The upper guiding joint 72 is constructed so as to afford a considerable decrease of friction in the piston rod guide of the shock absorber strut 18. As illustrated in FIG. 4, it is, for this purpose, constructed as a ball joint which can be prestressed in the transverse direction of the vehicle, and is shown in the relaxed state.

Reference number 82 indicates an inner bearing part in the form of a spherical joint part fastened to the upper end of a piston rod 84. The inner bearing part 82 is vulcanized into a rubber body 86, (preferably in the form of a rubber metal element) which, in turn, is vulcanized into an outer bearing part forming the bearing housing 88. The bearing housing 88, in turn, is inserted into a support 90 which can be fastened to a receiving base of the vehicle body. (For the sake of simplicity, the receiving base is not shown in FIGS. 1 and 4A)

As shown in FIG. 4A, the spherical part 82 has a blind-bore hole 83 which is penetrated at its bottom 85 by a central bore 89, which in turn is penetrated by a threaded shaft 91 molded onto the free front face of the piston rod 84.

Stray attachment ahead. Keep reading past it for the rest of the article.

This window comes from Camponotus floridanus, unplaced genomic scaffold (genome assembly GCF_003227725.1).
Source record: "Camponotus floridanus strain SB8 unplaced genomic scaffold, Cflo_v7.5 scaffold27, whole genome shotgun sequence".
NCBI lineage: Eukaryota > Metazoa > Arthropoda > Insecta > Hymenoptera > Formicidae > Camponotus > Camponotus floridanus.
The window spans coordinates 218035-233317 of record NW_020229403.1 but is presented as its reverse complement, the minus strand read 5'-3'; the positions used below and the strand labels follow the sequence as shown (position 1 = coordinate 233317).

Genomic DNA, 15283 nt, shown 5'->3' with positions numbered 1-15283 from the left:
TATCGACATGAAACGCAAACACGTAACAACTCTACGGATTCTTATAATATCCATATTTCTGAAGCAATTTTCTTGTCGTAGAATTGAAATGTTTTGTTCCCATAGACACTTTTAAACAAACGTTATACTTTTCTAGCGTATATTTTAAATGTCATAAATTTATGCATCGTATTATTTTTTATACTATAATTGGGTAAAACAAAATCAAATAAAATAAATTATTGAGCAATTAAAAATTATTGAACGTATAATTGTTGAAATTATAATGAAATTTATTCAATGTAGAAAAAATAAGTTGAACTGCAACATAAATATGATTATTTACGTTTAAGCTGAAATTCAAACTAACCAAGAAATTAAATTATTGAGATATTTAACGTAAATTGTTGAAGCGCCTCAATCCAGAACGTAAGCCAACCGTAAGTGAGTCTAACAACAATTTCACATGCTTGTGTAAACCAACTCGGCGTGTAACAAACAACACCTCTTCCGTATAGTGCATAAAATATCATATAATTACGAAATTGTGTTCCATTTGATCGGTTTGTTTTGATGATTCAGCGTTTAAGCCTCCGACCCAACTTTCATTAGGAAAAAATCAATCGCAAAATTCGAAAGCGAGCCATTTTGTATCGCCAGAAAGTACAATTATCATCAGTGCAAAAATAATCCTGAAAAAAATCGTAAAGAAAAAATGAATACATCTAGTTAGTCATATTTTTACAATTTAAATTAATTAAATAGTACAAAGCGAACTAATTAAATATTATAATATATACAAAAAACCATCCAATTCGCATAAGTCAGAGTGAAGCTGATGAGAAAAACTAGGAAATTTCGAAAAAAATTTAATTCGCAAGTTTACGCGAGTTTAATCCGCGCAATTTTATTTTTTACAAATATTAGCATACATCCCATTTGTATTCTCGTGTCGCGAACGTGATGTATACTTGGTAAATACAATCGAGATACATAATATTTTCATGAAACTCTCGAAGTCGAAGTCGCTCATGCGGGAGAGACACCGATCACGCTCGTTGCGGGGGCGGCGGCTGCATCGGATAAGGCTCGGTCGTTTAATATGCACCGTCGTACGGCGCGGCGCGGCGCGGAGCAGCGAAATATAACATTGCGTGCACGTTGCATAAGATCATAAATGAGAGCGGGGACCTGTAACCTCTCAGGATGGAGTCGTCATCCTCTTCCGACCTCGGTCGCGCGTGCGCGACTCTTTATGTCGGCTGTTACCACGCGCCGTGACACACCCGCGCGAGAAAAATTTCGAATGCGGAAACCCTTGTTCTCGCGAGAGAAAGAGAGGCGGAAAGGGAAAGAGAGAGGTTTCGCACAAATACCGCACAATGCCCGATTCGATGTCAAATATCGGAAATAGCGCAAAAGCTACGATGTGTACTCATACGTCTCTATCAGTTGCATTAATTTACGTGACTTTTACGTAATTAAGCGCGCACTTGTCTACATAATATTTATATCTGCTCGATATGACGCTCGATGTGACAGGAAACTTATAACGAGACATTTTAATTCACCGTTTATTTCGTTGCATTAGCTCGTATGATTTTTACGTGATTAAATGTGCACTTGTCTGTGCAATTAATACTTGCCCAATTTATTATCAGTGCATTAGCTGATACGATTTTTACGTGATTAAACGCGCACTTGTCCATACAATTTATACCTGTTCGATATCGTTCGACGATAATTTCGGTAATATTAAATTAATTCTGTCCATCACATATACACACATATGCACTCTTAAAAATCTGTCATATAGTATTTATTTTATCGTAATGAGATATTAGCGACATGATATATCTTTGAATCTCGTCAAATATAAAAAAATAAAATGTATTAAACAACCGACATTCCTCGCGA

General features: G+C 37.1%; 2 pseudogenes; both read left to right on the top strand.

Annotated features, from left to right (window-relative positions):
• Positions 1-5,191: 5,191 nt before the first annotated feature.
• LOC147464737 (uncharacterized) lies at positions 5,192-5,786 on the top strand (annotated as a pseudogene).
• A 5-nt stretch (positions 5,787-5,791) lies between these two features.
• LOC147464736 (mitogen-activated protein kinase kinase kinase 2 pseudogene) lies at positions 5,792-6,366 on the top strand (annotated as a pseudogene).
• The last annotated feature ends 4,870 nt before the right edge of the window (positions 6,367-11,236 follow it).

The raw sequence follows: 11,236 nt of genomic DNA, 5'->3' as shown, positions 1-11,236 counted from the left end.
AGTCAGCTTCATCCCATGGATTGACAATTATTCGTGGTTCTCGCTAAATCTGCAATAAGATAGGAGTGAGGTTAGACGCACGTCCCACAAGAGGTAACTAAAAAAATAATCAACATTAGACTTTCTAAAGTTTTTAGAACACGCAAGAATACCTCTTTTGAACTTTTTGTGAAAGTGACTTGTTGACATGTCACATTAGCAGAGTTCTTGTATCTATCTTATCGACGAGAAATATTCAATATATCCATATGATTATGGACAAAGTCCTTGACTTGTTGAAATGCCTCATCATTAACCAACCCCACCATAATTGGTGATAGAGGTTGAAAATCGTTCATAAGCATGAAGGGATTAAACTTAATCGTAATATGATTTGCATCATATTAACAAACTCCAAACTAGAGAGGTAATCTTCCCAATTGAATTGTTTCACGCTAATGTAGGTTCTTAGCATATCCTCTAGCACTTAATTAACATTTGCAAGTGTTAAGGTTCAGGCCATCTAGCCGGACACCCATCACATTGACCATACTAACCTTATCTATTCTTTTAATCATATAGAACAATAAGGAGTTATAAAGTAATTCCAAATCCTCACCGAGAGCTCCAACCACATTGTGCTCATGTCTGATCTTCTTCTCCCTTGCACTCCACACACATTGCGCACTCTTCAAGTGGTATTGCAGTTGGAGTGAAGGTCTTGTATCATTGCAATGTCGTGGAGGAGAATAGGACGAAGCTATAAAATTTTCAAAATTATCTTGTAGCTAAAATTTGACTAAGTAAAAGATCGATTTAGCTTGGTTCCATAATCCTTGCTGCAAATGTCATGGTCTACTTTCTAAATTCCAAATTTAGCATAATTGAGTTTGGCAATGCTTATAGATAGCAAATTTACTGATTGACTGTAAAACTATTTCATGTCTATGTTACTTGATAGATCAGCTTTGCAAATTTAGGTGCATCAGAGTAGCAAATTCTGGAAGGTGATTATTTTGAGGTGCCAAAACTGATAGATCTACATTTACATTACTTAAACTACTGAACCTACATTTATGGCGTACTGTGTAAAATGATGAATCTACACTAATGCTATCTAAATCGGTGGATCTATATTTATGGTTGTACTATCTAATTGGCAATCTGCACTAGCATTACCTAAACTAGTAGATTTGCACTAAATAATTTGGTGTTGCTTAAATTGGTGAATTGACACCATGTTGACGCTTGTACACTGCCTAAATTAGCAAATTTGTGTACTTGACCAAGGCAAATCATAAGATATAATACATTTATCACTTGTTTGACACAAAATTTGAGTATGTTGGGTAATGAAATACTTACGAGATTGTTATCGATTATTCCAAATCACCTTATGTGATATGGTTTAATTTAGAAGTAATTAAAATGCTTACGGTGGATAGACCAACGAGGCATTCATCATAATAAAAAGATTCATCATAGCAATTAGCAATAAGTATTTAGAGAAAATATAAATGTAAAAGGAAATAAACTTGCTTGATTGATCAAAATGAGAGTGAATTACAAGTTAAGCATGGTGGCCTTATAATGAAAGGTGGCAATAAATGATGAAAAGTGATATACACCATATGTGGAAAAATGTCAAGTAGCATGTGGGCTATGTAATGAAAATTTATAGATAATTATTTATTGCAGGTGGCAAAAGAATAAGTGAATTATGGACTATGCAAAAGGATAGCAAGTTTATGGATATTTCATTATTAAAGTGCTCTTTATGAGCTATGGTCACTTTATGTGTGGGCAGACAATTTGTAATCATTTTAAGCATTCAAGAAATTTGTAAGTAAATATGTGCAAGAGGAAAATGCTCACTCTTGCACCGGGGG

The top end of the piston rod 84 is supported on the bottom 85 of the blind-hole bore 83 where it is secured a threaded nut 93 screwed onto the threaded shaft 91.

The diameter of the blind bore hole 83 is selected to be slightly larger than the outside diameter of the upper end piece 76' of the cylinder pipe 76.

The engaging of the piston rod 84 into the blind-bore hole 83 has the advantage that it facilitates a relatively small distance between the pivot point 72' and the upper end piece 76' of the cylinder pipe 76 in all suspension conditions of the wheel suspension. In the case of a maximal compression, this end piece 76' can penetrate the spherical joint part 82, which offers advantages with respect to the overall height of the wheel suspension. The arrangement of the spherical joint part 82 on the piston rod 84 is easy to achieve, and the mutual bracing of these parts 82 and 84 ensures a secure shock absorber force transmission into the ball joint 72 as well as the same type of support of tensile and pressure forces and of the torque.